Safety Cited as Factor In Westfield's Plan to Pull Out of Fulton Center

Private security as well as NYPD transit officers are a visible presence in the Fulton Center. Photo: Carl Glassman/Tribeca Trib

Feb. 22, 2024

Citing safety and security concerns among other reasons, Westfield Corp. says it intends to pull out of its lease as retail operator of the Fulton Center at Broadway and Fulton Street. The move could potentially leave the sprawling transit complex, owned by the New York City Transit Authority, an MTA affiliate, with some 65,000 square feet of vacant commercial space.

The authority is going to court to block the move.

In a complaint filed on Feb. 14 in Manhattan federal court, first reported by Bloomberg, the NYCTA is seeking an order to prevent Westfield from breaking its 20-year lease, which has about 10 years remaining.

The authority said it would face “irreparable injury if Westfield abandons the Fulton Center in derogation of its lease obligations by advancing its own self-serving business interests over the interests of NYCTA, retail establishments in the Fulton Center, and members of the public.” 

Two days before the filing, Hyura Choi, a Westfield lawyer, had told the authority in a letter that due to the loss of tenants, and desire of others to leave, the “current situation is financially unsustainable” and “not rectifiable.”

“For years, Westfield has repeatedly notified the MTA about the unsafe conditions and the very slow and difficult permitting process at Fulton Center,” he wrote. “Such conditions coupled with the unprecedented global pandemic and macro political and economic environment continue to directly impact the significant financial and operational difficulties Westfield faces.”

The letter, its details reported here for the first time, cited Wetzles Pretzels, Pressed Juicery, Matto, and Häagen-Dazs among those that have closed at the Fulton Center “after reporting multiple incidents of break-ins, theft and vandalism, assault and harassment.”

Of 17 businesses listed on the center’s store directory, the Trib found that five had closed, with one, a coffee shop, replaced by another. 

In its complaint, the authority did not mention Westfield’s safety concerns, but said that the company “has not identified—and cannot identify—any Lease provision that would allow Westfield to prematurely terminate its Lease obligations.”

Some store employees interviewed by the Trib at the Fulton Center said they had experienced minor theft but nothing more serious. Still, working there could be unnerving at times, said Nia Moore, who started at Birch Coffee three weeks ago. 

“I’ve seen people lingering, watching me as I set up, which makes me a little shaky because I am by myself for the first 15 minutes of the day,” Moore said of her 6 a.m. start at the store. One man, she recalled, would come in daily to squirt honey on his hands and rub them as though it was hand sanitizer. The previous day, she said, “a lady came in here because a guy was following her and cursing her out. She was just a regular person trying to get to her train.”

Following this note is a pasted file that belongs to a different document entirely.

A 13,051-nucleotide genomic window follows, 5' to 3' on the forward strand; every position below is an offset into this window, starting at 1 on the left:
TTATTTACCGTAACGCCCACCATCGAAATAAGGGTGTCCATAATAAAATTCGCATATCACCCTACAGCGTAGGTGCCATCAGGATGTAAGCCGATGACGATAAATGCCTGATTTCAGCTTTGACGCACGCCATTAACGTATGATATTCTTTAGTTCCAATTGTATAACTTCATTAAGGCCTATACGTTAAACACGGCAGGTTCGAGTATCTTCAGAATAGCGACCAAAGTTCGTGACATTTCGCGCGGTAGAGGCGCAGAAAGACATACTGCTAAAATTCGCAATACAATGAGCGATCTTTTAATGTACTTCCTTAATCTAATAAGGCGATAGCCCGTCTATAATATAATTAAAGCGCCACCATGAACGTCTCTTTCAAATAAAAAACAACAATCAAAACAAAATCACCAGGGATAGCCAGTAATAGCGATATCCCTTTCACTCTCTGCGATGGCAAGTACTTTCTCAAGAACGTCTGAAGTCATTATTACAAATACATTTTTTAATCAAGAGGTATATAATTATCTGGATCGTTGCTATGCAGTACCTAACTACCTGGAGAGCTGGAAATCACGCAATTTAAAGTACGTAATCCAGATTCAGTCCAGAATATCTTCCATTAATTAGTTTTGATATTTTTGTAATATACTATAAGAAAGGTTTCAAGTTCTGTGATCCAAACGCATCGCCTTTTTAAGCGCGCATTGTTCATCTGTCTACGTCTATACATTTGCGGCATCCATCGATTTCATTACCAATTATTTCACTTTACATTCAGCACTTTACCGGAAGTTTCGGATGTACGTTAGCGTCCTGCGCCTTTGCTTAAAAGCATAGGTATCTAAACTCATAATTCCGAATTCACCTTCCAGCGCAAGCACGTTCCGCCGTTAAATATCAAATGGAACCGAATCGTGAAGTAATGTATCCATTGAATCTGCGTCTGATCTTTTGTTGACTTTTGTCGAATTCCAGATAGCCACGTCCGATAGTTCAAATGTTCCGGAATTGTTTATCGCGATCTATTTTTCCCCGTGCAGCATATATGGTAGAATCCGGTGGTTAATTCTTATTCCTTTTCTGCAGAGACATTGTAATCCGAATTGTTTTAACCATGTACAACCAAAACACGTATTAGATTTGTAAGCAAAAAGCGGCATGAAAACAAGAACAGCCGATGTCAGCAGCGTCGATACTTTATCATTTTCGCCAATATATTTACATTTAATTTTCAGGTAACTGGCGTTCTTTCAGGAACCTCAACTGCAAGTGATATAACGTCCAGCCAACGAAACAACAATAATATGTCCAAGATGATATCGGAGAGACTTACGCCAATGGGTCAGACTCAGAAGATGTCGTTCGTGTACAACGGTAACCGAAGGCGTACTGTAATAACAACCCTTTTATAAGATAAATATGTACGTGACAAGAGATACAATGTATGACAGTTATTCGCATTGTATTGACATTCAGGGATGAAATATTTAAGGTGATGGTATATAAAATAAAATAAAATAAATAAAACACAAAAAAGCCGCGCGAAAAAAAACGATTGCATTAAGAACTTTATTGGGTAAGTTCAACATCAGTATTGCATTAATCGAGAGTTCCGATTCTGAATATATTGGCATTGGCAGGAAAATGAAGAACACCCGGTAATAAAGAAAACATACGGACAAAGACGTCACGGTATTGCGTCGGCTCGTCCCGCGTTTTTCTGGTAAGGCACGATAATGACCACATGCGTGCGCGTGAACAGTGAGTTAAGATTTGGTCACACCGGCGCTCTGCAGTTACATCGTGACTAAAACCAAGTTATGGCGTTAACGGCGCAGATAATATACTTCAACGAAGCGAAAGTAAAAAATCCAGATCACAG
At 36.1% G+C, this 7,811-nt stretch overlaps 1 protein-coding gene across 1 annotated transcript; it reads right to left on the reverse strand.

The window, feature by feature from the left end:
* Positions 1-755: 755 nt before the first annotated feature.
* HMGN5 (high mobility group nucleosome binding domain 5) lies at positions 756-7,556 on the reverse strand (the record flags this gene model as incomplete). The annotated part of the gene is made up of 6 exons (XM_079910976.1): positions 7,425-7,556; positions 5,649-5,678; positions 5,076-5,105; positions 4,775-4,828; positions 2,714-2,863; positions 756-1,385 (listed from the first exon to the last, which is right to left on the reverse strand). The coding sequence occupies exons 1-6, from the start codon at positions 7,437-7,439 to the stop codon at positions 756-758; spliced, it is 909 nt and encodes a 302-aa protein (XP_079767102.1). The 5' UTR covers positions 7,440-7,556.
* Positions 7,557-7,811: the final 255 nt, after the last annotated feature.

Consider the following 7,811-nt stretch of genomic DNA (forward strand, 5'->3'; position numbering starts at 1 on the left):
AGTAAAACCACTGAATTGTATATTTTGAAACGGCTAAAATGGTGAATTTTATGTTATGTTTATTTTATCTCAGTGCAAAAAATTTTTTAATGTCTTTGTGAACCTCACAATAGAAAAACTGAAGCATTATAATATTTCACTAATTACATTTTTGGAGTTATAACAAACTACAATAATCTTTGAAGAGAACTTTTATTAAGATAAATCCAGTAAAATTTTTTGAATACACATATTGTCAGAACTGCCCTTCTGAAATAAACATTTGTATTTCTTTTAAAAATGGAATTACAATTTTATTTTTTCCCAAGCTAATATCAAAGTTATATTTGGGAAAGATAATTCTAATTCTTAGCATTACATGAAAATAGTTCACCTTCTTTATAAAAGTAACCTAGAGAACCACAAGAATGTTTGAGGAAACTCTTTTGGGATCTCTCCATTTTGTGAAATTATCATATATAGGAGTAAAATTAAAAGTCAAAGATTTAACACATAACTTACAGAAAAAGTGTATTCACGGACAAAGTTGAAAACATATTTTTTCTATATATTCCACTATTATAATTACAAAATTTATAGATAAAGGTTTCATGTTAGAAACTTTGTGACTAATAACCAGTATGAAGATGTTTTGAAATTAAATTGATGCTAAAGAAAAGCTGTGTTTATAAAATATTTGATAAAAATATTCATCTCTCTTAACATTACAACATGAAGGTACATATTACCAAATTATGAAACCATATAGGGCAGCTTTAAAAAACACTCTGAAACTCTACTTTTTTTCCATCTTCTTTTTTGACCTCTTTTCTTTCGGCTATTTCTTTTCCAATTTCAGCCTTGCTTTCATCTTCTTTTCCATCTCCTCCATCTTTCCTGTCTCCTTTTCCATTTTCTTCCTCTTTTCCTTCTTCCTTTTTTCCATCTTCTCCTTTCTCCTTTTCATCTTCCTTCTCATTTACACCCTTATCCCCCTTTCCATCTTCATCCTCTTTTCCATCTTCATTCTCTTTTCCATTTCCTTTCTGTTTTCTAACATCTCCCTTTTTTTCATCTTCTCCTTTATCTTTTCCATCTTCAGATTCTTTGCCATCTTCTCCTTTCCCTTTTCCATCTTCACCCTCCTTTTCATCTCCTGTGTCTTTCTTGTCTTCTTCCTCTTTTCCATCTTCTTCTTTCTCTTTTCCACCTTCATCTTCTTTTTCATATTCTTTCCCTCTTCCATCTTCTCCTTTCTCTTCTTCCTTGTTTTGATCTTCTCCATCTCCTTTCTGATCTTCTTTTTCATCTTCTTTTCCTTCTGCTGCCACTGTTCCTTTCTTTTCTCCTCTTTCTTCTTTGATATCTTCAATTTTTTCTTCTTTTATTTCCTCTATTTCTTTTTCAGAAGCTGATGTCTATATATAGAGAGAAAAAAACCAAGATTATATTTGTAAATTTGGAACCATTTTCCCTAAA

Luka Bluashvili, who emigrated from the Republic of Georgia a year ago and co-owns Freedom Wine Cellar with a friend, called the center “a safe place. Just the homeless. They don’t bother anyone.”

Occasionally someone has taken one of the miniature bottles of liquor near the door, he said, “but nothing like big things.” Besides, he said, “You know how many police guys are here? Yesterday I saw like eight.”

Indeed, on a recent visit to the center, NYPD transit officers and MTA police had a presence inside and just outside the Fulton Center, plus private security patrolled the area. One transit officer, standing with two others overlooking the level below, said there’s been crime in the subways but “not a big problem” in the retail areas. 

“There’s a lot of people loitering around,” the officer said. “But it’s a public space. There’s nothing you can do.” 

Along with the Fulton Center, Westfield also holds the master lease on retail at the World Trade Center Oculus across the street. The Commercial Observer reported in April 2022 that the Paris-based parent company, Unibail-Rodamco-Westfield, announced its intentions to sell off the mall in the Oculus as well as Westfield Century City in Los Angeles as part of a plan to focus on the European market. Unibail-Rodamco-Westfield manages 72 malls in 12 countries. 

Westfield did not respond to a request for comment about the lawsuit or its future plans at the Oculus.

Following years of delays and huge cost overruns, the $1.4 billion Fulton Center, a transit hub that connects to nine subway lines and the PATH train, opened in November 2014 as one of the major revitalization projects for Lower Manhattan after 9/11. Despite its grand debut that year, the center never became a popular retail destination, and was only made worse by the post-pandemic impact on local foot traffic.

Business at Birch Coffee has been improving “but I can’t say the same for the other places,” said Nia Moore as she looked out from behind the counter at the Fulton Center’s impressive, dome-topped atrium. “You can see that there’s not that much business happening,” she said. “People just automatically want to go downstairs to their train.”